History of the Melbourne Cup Trophy – things you didn’t know!

Today is the race that stops the nation, and one of the most recognisable trophy’s in the world. Today as we all puts our bets on and hope for the winner, the Engravers Register thought we would take a look at the history of the Melbourne Cup Trophy, courtesy of the official Melbourne Cup website “The Loving Cup Trophy“. Good luck with your bets – we all hope you back a winner! PLUS good luck to all the trainers, jockeys and owners – who wouldn’t want to hold that Cup aloft!

‘The Loving Cup Trophy” – from the official Melbourne Cup websiteThe Loving Cup Trophy

The Emirates Melbourne Cup Trophy is a stunning 18 carat gold trophy. Noted for its “Loving Cup” design, the trophy is one of the most identifiable sporting trophies in the world.

It is a national icon embedded in Australia’s cultural fabric and strikes emotions with all ages around the country.


The Cup, as we know it today, was first designed by Mr James Steeth in readiness for the 1919 Melbourne Cup won by Artilleryman. He was commissioned by the VRC to design the trophy which would be in keeping with the prestige of the race. Little did the committee, or Steeth for that matter, realise that they would develop the icon we know today.

The Cup was manufactured by Drummonds Jewellers and handmade by James W. Steeth and Son. Maurice Steeth took over manufacturing the Cup from his father yet following Maurice’s premature death, it was left to his able assistant ‘Lucky’ Rocca to continue the tradition.

In 1980, the making of the Cup was then entrusted to Hardy Brothers Jewellers and the same processes commenced in 1919 are still adopted today. Mr Stuart Bishop, Chief Executive of Hardy Brothers Jewellers is entrusted with this responsibility today. It is made of 34 pieces of gold metal hand beaten over 200 hours.

The evolution of the Cup from the inception of the Melbourne Cup race in 1861 is quite fascinating and reflective of a people determined to develop a symbol reflective of a developing nation.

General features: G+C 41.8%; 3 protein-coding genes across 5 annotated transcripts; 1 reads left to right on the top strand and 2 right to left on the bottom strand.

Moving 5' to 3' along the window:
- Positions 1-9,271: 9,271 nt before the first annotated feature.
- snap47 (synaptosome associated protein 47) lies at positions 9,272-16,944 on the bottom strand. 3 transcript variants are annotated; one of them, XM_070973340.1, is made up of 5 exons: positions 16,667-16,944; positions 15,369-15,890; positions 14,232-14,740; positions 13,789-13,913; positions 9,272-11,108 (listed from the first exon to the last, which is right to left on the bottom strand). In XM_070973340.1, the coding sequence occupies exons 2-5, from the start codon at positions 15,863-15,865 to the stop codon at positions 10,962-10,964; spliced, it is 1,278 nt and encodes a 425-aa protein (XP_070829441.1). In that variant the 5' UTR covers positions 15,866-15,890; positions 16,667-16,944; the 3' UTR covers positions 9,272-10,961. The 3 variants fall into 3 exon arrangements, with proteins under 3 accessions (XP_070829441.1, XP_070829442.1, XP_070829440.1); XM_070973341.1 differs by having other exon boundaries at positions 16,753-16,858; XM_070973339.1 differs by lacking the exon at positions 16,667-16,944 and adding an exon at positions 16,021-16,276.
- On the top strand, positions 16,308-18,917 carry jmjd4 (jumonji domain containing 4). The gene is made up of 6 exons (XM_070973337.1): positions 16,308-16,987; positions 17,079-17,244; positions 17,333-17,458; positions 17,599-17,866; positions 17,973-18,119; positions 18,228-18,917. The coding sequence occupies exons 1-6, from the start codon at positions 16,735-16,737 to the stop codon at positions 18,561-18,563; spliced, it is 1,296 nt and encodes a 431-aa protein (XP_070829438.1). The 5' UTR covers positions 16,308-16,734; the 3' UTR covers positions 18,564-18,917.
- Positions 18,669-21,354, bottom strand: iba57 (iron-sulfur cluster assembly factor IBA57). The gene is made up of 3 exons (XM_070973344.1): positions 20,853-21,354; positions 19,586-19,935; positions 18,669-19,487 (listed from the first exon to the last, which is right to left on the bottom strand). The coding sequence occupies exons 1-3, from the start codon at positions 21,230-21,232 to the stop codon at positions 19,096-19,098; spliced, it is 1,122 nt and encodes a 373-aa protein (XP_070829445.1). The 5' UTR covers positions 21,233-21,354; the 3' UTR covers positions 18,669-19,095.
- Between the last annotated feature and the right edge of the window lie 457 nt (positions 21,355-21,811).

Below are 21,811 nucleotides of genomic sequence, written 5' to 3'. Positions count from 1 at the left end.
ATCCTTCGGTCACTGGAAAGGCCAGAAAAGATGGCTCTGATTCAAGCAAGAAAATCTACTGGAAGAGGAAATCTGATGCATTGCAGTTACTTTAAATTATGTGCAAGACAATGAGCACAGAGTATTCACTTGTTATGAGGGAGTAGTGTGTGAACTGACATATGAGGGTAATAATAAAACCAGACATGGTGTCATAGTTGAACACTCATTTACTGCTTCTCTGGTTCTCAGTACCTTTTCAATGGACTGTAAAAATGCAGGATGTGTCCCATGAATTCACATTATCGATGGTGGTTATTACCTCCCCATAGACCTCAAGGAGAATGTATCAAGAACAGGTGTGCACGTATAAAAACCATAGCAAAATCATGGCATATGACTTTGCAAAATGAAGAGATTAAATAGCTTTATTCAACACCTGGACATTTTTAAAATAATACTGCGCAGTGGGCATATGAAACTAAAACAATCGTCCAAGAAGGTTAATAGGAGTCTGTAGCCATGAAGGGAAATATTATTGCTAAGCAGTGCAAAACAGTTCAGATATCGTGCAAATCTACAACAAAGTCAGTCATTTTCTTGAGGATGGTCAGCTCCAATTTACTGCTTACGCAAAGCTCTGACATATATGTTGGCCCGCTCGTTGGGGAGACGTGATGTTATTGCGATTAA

The following timeline charts the Cup history:

1840 – 1900

  • 1861 : Archer – The trophy took the form of a hand beaten gold watch.
  • 1865 : Toryboy – First year the trophy was awarded. Manufactured in England, the trophy was an elaborate silver bowl on a stand.
  • 1867 : Tim Whiffler – Silver trophy from England shows ‘Alexander Taming the Horse’, the engraved name of the winning horse and the figure of a winged female.
  • 1868 – 1875 : No mention of trophy presented.
  • 1876 : Briseis – The first gold cup trophy manufactured in Victoria. An Etruscan shape with two handles. One side depicted a picture of a horserace with the grandstand and hill of Flemington in the background. The opposite side, inscribed on a crimson enamelled garter, the words “Melbourne Cup, 1876” and the name of the winning horse.
  • 1877 – 1886 : No trophy presented.
  • 1887 : Dunlop – A golden horseshoe mounted on a plush stand and valued at 100 sovereigns.
  • 1888 : Mentor – Known as the “Centenary Cup”, three horses appeared on a silver-plated base.
  • 1890 : Carbine – This magnificent trophy reflected the opulence of the time. A silver ewer, salver and tazzas are representative of this magnificent trophy. The trophy was purchased by the VRC in 2000 and is on permanent display at the National Sports Museum at the MCG, Melbourne.
  • 1891 : Malvolio – A trophy measuring two feet in length and fifteen inches high of a draped figure of Victory, standing on a pedestal, holding out an olive wreath to a jockey upon his horse.
  • 1893 : Tarcoola – Multi-piece trophy of silver tankard, punch bowl and beakers.
  • 1894 – 1898 : Trophies were not presented as the economic depression engulfed the nation.
  • 1900 : A tea and coffee service was presented.

1901s – 1920s

  • 1908 : Three feet long plaque of an embossed silver galloping horse, that some people thought resembled a greyhound. A much ridiculed design for trophy.
  • 1909 – 1911 : Two-handled silver cups.
  • 1913 : Silver epergne.
  • 1914 : This was the last year the Melbourne Cup Trophy was made in England. It had a long base with a horse on each end facing out and a chalice cup in the centre.
  • 1915 : A large rose bowl that was made in Australia.
  • 1916 : The first gold cup is presented.
  • 1918 : Two-handled gold cup trophy.
  • 1919 : James Steeth’s three-handled “Loving Cup” first introduced.

1950s – 1970s

  • 1973 : Smaller Melbourne Cup miniatures are presented to the winning trainer and jockey.

2000 – present

  • 2001 : The Cup moves from 9ct to 18ct gold. Valued at $80,000. A 2/3 height miniature of the Cup is presented to the trainer and jockey.
  • 2005 : The breeder of the Cup winner will be presented with a Melbourne Cup half-sized Cup.
  • 2008 : The value of the Cup trophy is increased to $125,000 reflecting the rising price of gold. Trainer, jockey, strapper and breeder trophies are also increased bringing total value of all trophies to $150,000.

For more historical information on the Loving Cup trophy and to see it for yourself:

The above content has been reproduced from the official Melbourne Cup website “The Loving Cup Trophy“. All content that has been reproduced is owned by the Victorian Racing Club Limited.